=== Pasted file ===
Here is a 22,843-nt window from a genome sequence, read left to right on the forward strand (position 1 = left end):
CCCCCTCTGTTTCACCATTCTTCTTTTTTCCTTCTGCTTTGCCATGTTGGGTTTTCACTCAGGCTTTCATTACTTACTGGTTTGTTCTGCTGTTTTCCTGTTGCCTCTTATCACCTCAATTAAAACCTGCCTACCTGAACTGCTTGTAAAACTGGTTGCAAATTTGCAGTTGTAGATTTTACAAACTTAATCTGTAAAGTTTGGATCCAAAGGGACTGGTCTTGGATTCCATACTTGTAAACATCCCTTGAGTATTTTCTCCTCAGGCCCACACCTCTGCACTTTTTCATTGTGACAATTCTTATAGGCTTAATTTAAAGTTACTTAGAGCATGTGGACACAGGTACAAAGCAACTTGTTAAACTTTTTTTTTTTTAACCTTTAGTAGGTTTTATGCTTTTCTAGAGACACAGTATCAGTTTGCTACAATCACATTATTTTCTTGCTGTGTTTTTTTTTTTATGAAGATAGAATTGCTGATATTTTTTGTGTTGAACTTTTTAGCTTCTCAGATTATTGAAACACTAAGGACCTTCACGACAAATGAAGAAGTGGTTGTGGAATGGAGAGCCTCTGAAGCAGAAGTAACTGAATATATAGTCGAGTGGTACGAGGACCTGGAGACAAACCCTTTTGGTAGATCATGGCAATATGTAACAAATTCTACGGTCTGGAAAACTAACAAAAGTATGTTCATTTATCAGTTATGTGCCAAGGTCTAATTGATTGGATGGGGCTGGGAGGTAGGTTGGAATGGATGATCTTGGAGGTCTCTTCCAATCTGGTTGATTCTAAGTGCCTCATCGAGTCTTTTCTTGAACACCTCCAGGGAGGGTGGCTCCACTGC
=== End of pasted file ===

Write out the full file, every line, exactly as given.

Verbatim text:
Here is a 22,843-nt window from a genome sequence, read left to right on the forward strand (position 1 = left end):
CCCCCTCTGTTTCACCATTCTTCTTTTTTCCTTCTGCTTTGCCATGTTGGGTTTTCACTCAGGCTTTCATTACTTACTGGTTTGTTCTGCTGTTTTCCTGTTGCCTCTTATCACCTCAATTAAAACCTGCCTACCTGAACTGCTTGTAAAACTGGTTGCAAATTTGCAGTTGTAGATTTTACAAACTTAATCTGTAAAGTTTGGATCCAAAGGGACTGGTCTTGGATTCCATACTTGTAAACATCCCTTGAGTATTTTCTCCTCAGGCCCACACCTCTGCACTTTTTCATTGTGACAATTCTTATAGGCTTAATTTAAAGTTACTTAGAGCATGTGGACACAGGTACAAAGCAACTTGTTAAACTTTTTTTTTTTTAACCTTTAGTAGGTTTTATGCTTTTCTAGAGACACAGTATCAGTTTGCTACAATCACATTATTTTCTTGCTGTGTTTTTTTTTTTATGAAGATAGAATTGCTGATATTTTTTGTGTTGAACTTTTTAGCTTCTCAGATTATTGAAACACTAAGGACCTTCACGACAAATGAAGAAGTGGTTGTGGAATGGAGAGCCTCTGAAGCAGAAGTAACTGAATATATAGTCGAGTGGTACGAGGACCTGGAGACAAACCCTTTTGGTAGATCATGGCAATATGTAACAAATTCTACGGTCTGGAAAACTAACAAAAGTATGTTCATTTATCAGTTATGTGCCAAGGTCTAATTGATTGGATGGGGCTGGGAGGTAGGTTGGAATGGATGATCTTGGAGGTCTCTTCCAATCTGGTTGATTCTAAGTGCCTCATCGAGTCTTTTCTTGAACACCTCCAGGGAGGGTGGCTCCACTGC